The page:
Pingback by EDTech 597: Examining Generational Differences | ChristaBrediger — July 17, 2013 @ 11:00 am | Reply

  10. Examining Generational Differences

    When examining generational differences through the class readings I found the concepts especially interesting in how they related so well to my own particular ideas on the digital divide. I see the work by Marc Prensky “Digital Natives, Digital Immig…

    Trackback by Arty Rockin' — July 18, 2013 @ 8:48 am | Reply

  11. Examining Generational Differences

    This post is in response to a prompt from the blog of the professor. I am one that followed the idea that students’ thinking is changed because of the technology that is available. And, to be honest, it is a thinking that is very difficult for me to c…

    Trackback by EDTECH 597 Blog — July 18, 2013 @ 8:50 am | Reply

  12. Examining Generational Differences

    This blog entry is in response to a professor’s prompt: “As educational technologists, what did you take away from these generational differences readings? How would you handle a colleague who bought into the notion of digital natives?” View Professor…

    Trackback by EdTech597- Blogging in the Classroom — July 18, 2013 @ 9:10 am | Reply

  13. Digital Differences Within the Classroom

    While reading Prensky’s article I continually thought about the differences between my mother and I on how we deal with technology. She, being a baby boomer, works hard at staying as in tune with the latest kinds of tech. She has a smartphone, a laptop…

    Trackback by Classroom Blogging with Jaime — July 18, 2013 @ 9:16 am | Reply

  14. Generational Differences Takeaway

    My concerns regarding these two readings are they try to paint an exact image and argue for an exact image of what students are and how they learn. There is no such thing. Sure, you can generalize what a Baby Boomer’s work ethic is and how he might lea…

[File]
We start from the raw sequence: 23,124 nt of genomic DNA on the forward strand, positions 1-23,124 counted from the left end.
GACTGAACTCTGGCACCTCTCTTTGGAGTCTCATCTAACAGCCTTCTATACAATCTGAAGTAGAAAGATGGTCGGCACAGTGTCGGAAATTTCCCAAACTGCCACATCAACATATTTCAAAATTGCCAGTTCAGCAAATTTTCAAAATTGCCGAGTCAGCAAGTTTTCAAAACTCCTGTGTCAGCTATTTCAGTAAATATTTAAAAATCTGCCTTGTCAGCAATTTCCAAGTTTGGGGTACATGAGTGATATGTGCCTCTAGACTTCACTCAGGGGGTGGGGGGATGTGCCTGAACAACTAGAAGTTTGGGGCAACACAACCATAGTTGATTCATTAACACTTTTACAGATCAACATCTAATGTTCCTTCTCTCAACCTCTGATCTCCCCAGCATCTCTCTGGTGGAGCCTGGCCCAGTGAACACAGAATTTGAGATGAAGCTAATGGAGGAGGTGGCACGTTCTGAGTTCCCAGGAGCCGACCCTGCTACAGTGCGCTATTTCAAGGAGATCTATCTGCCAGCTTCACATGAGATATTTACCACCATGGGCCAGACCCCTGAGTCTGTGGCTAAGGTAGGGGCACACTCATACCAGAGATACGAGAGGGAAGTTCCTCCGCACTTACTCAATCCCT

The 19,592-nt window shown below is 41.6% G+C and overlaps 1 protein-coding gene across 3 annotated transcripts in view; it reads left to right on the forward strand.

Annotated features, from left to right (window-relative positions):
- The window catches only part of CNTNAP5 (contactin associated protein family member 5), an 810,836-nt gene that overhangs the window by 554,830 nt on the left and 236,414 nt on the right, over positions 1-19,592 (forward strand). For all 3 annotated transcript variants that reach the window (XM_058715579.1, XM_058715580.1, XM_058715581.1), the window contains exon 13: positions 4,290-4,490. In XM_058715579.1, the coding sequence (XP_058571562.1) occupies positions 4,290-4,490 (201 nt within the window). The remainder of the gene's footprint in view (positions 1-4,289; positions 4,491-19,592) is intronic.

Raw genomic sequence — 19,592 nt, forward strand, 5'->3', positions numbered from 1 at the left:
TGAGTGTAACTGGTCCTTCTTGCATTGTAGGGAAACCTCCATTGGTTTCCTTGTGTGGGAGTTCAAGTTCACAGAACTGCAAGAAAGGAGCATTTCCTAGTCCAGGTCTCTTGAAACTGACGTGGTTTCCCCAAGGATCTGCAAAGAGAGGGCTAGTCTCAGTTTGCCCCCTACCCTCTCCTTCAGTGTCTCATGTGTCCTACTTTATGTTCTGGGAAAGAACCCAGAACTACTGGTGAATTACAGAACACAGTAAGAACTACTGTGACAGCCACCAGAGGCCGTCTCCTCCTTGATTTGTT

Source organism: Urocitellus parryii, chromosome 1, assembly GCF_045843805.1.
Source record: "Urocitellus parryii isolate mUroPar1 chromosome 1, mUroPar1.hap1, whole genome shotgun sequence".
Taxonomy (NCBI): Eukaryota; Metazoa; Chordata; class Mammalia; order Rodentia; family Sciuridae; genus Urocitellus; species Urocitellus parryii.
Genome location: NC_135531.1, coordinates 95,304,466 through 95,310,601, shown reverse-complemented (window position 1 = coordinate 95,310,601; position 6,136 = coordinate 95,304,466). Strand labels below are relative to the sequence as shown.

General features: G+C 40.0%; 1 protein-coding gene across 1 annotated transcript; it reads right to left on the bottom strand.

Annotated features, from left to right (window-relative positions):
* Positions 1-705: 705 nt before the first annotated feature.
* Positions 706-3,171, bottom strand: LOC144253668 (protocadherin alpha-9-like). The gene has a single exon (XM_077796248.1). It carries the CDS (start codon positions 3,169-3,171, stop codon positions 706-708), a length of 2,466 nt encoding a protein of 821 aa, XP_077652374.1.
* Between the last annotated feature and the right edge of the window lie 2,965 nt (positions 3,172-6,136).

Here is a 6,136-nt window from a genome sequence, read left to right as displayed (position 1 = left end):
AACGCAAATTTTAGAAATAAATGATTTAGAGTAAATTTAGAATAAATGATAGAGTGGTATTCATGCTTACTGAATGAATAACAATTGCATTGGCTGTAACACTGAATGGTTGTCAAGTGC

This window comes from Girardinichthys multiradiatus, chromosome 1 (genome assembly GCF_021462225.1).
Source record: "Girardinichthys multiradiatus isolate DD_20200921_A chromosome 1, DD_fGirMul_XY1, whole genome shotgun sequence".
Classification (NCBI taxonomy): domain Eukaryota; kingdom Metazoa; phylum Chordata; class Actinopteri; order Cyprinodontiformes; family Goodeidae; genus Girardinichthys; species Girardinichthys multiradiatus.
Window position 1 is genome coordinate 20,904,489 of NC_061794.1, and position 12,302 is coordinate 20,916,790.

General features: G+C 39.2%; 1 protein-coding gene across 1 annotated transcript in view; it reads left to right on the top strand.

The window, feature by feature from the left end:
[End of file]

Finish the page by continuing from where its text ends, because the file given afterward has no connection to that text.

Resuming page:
Trackback by Jason Marconi's Learning Log — July 18, 2013 @ 9:24 am | Reply

  15. Response: Examining Generational Differences

    The following prompt is in response to a blog post by my instructor on generational differences: http://virtualschooling.wordpress.com/2013/07/15/edtech597-examining-generational-differences-3/ I feel that we can’t ignore the fact that the way we are…

    Trackback by Baker's AP World History Timpview High School — July 18, 2013 @ 9:32 am | Reply

  16. Examining Generational Differences

    After reading the prompt I was very glad that I wrote an initial post on this very question back when we read the articles. Feel free to go back and read the complete post. I will be a little more direct in this post and stick with the two things I cam…

    Trackback by Stevenson's Teaching Resources — July 18, 2013 @ 9:40 am | Reply

  17. Have Digital Natives Changed My Teaching?

    Earlier in the class, we read Prensky’s article about digital natives and digital immigrants. At the time, I blogged about the fact that I am skeptical of Prensky’s lack of research as mentioned by McKenzie in her article. I also noted that McKenzie’s…

    Trackback by Darla Grant — July 18, 2013 @ 9:45 am | Reply

  18. Examining Generational Differences

    In Prensky’s article (2001), he talks about how technology is like a language. The younger a person is, the easier it is to learn the technology language. Much like immigrants, the older the person is when he or she learns how to use technology, the th…

    Trackback by Emily Peterson: EdTech Learning Log — July 18, 2013 @ 9:46 am | Reply

  19. Generational Differences

    This blog post is a response to the questions “As educational technologists, what did you take away from these generational differences readings? How would you handle a colleague who bought into the notion of digital natives?” Are children different…

    Trackback by Mr. Guthrie's Classroom — July 20, 2013 @ 1:00 pm | Reply

  20. EDTECH 597 – Examining Generational Differences

    As I continue to delve into the subject matter of Educational Technology, I am pressed with the question about how much technology is needed? The courses that I have taken so far have caused me to think about what educational technology is, how it can…

    Trackback by Learning to Blog — July 20, 2013 @ 1:00 pm | Reply

  21. […] EDTECH597 – Examining Generational Differences […]

    Pingback by Statistics for July 2013 | Virtual School Meanderings — August 1, 2013 @ 7:09 am | Reply

  22. […] Examining Generational Differences […]

    Pingback by EDTech597 – End Of Course | Virtual School Meanderings — August 6, 2013 @ 8:01 am | Reply